Friday, January 26, 2007

Run to the Back of the Line

The text for Sunday January 28 is Mark 9:33-37. It's about competition, greatness, competitiveness, and my need to be better than you are. I don't think it's just a "guy" thing, because I hear moms really get competitive about their children's accomplishments or their taste in shoes and purses. We all think we have pretty good standards, opinions, tastes and value; a little better than yours. And we jockey subtlely and not-so subtlely about whose ___________ is better than whose. We argue about schools, restaurants, sports teams, music styles, regions of the country, etc. You name it, we argue about it.
Jesus takes the disciples to school, literally, (and us) when he walks home to Capernaum, into the house (probably Peter's), sits down as the rabbi-in-charge and summons all the disciples to him for a tutorial in greatness. Greatness, he says, begins by racing to the end of the line to serve the little ones. It's only from the vantage point fo the end of the line or the bottom of the ladder, that we can ever hope to see the little ones. Nobody up in first class looks back at the poor person in seat 67f. But you can bet the person in 67f sees everyone ahead of her!
We removed the communion table (altar) for this Sunday and instead put in things you "don't normally see", things belonging to the "little ones" around us: a child's school chair, a disabled person's cane, a worker's rake and gloves. You really only see them when you run to the back of the line.

On Forgiveness

Forgiveness is such a prickly topic. There are those who I love forgiving; tender, sensitive, broken souls who genuinely repent of a wrong I hardly felt. There are those ones who are so broken by their own sinfulness, I love stepping into their lives with the good news of God's grace.
Then, there are the other ones; who just don't get it, who are habitual, addictive, repeat offenders of the same thing. How much is too much? When do we have the right, if not the responsibility to cut our losses and move on without them? 3 times is enough said the rabbinic scholars of Jesus' day. Peter proposed 7 times, double plus one, for a truly christian approach to forgiveness. But Jesus said 77 times is a good beginning point. Why 77? To bookend and counter the 77 generation curse of Lamech on anyone who messed with his family in Genesis 4:24. 77! That's way too many times for me to keep track of anything. Which is exactly the point with Jesus. Stop keeping track and monitoring your lists, and just forgive; wantonly, extravagently, unendingly.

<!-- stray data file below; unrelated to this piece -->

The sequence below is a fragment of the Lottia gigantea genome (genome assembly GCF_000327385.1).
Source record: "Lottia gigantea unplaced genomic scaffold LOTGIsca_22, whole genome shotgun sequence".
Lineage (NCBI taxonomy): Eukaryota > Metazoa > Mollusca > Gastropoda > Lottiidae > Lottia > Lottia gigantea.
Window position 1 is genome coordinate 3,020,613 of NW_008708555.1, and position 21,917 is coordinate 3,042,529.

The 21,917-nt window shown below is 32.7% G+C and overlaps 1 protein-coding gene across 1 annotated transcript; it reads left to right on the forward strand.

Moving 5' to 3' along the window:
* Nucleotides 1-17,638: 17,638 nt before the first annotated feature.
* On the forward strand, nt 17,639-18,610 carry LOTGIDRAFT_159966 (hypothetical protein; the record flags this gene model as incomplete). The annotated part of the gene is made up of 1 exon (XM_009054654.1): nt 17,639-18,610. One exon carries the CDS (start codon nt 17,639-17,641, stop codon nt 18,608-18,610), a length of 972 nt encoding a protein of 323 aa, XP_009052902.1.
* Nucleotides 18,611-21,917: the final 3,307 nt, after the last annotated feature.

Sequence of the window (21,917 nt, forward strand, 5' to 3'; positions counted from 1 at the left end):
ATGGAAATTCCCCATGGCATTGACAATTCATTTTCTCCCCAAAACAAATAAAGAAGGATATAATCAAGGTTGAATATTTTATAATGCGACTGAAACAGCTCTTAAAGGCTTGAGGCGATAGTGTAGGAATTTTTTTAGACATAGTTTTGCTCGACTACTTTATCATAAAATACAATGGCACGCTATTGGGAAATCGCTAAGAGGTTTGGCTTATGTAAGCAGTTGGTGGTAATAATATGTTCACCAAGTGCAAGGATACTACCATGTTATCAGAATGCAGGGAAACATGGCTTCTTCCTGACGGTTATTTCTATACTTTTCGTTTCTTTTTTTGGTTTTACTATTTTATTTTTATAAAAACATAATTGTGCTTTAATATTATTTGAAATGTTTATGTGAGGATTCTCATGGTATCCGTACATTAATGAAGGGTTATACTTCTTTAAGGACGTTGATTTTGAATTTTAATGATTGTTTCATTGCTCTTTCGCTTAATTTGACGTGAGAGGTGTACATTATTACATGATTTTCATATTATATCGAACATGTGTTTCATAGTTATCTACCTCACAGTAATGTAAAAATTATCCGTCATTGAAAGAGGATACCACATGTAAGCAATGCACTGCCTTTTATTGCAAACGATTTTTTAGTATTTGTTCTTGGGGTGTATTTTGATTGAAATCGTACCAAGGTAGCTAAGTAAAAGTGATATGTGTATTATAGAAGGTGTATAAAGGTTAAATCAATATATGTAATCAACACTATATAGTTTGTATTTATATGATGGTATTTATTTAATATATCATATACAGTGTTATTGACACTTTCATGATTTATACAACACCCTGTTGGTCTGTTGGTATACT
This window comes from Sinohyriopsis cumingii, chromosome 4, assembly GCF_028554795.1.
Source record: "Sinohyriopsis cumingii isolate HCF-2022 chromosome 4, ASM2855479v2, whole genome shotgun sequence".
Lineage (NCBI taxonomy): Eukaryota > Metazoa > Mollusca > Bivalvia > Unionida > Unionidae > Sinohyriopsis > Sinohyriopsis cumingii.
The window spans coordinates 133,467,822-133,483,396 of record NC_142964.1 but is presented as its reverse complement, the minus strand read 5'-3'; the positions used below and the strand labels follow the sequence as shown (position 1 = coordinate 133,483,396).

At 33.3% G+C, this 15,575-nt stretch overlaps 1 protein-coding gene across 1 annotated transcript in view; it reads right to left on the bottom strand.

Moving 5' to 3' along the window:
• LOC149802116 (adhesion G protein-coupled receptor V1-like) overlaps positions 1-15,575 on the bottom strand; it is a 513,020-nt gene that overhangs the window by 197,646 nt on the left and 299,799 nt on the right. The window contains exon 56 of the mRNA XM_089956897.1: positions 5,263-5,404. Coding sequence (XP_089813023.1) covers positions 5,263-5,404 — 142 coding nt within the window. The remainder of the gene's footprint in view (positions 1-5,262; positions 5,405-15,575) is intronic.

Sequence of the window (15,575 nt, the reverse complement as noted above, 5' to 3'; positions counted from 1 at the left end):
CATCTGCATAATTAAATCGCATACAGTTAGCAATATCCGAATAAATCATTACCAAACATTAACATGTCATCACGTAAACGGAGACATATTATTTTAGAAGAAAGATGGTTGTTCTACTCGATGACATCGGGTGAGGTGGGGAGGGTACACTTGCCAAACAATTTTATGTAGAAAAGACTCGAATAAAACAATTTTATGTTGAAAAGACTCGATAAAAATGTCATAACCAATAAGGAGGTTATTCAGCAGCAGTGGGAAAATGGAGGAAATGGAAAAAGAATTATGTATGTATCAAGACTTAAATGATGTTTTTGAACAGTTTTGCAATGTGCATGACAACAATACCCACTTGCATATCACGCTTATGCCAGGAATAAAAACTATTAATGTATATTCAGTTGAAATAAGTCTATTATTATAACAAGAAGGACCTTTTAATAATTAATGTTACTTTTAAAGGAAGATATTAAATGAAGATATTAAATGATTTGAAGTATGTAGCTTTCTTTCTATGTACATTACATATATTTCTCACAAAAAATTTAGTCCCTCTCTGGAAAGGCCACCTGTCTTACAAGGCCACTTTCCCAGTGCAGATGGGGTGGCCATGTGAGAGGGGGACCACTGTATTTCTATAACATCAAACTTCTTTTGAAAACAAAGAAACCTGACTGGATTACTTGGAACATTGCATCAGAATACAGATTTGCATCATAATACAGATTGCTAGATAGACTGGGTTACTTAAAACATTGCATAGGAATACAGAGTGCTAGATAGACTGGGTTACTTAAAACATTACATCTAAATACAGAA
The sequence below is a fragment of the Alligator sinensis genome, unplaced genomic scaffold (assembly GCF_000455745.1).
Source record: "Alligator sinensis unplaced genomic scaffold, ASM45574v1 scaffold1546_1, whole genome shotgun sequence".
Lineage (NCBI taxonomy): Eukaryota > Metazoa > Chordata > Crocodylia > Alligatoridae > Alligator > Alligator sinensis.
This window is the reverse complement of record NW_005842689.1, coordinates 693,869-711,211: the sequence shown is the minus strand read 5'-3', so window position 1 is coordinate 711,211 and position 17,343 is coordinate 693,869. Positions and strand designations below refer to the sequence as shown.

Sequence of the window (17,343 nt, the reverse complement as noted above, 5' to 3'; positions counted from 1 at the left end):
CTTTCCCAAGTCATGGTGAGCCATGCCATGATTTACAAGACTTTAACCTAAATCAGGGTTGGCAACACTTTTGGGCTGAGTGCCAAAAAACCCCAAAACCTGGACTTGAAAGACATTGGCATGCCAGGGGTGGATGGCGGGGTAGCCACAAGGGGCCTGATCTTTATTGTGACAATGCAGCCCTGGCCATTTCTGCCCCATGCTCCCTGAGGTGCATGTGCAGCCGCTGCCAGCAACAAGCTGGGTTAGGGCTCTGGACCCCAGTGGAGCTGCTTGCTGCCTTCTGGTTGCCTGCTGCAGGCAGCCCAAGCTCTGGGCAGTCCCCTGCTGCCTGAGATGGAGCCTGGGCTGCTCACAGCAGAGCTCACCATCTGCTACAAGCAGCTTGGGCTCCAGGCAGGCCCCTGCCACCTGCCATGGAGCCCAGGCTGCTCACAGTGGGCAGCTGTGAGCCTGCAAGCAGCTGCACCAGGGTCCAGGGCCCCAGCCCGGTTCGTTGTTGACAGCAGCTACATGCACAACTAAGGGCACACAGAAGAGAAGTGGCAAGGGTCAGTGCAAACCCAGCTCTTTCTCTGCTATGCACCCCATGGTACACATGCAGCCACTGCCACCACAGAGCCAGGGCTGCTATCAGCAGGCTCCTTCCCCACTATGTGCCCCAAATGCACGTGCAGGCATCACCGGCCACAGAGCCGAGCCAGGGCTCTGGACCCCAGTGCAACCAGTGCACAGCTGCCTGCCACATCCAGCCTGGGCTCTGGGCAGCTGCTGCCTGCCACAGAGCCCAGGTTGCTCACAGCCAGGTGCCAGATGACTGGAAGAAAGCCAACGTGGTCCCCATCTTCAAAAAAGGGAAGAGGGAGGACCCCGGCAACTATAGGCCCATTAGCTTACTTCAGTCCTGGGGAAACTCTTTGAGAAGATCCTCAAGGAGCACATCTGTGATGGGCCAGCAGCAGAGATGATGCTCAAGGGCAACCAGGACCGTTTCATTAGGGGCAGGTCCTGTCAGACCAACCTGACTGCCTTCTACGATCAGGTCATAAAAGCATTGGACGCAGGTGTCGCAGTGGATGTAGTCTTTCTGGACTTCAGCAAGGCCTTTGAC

Thursday, January 11, 2007

Cross-Shaped Followers

The cross is ubiquitous, everywhere, almost over-used as jewelry, decoration, tatoo, bumper sticker, letter-head, fashion-statement. The cross on the altar this week is an ancient Ethiopiam processional cross of hammered silver. The conical base fit over a long pole which led the procession of priests carrying the Bible and maybe the eucharist into worship. The cross always leads, because the cross proclaims not only a person (Jesus Christ) but a life-style (crucified).
As I read through Mark 8:27-38, I realized how much I like to fashion the cross than I like the cross to fashion me. I put crosses in places I like, but I don't like crosses putting me in places i don't like. A cross-shaped life is not in control, but controlled, guided, directed and submitted. The fine print Jesus offers his disciples in following him is indeed tough, but the finer print (resurrection promise) is fine indeed!

Saturday, January 06, 2007

Sent Ones

It's not a pretty arrangement up front, on the chancel steps. In fact, I had to argue against a beautiful altar display for this more rugged image of an old rug, sandals, staff and tunic. The backdrop is beautiful: the table laden with communion trays and the tall Christ Candle, shining brightly.
The text for January 7th, the first Sunday after Epiphany is Mark 6:6ff where Jesus sends the disciples out in pairs with the Gospel. What is it they need to take along to do the job: a degree, a library, props, financial resources? No, Jesus said, "take nothing....but a staff, sandals and one tunic" along with Jesus's conferred "authority" over all evil spirits.
The two points in the sermon for Sunday will be: What do we need to to the discipleship job we have before us? How much more stuff do we think we need to be effective disciples? For some of us what we have is never enough: more books, seminars, classes, and degrees. Jesus cuts through our need for stuff with his word to take nothing along but his authority.
The second point in the day revolves around the whole notion of "sending." Who gets sent anywhere these days: military, police, fire, diplomats. But how about Christians? When was the last time anyone "sent" you? We really don't like being "sent". Instead we like to volunteer, be asked, consider and choose. Those are not strong concepts when it comes to Jesus. Jesus as Lord (not spiritual mentor or consultant) sends us where he chooses. Yikes!